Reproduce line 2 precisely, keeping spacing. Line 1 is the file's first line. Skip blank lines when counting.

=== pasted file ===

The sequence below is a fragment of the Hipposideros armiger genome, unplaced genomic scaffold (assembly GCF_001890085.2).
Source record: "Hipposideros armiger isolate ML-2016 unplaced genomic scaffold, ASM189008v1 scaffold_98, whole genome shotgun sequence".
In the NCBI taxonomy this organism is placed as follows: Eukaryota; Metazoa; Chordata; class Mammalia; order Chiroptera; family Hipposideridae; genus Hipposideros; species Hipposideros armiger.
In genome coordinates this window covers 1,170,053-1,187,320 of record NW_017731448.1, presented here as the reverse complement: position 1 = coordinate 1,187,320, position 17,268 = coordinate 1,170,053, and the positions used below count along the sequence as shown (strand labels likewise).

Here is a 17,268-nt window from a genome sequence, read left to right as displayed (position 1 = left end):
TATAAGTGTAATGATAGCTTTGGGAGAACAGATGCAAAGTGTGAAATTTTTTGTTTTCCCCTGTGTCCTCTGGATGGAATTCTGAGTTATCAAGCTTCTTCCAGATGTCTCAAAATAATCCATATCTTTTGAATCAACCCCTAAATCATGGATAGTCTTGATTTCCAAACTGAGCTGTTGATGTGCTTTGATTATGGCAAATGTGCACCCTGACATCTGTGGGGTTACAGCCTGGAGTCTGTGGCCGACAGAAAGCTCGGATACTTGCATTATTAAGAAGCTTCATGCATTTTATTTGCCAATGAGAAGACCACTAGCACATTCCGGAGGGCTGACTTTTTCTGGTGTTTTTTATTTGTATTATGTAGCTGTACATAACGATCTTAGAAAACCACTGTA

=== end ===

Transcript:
Source record: "Hipposideros armiger isolate ML-2016 unplaced genomic scaffold, ASM189008v1 scaffold_98, whole genome shotgun sequence".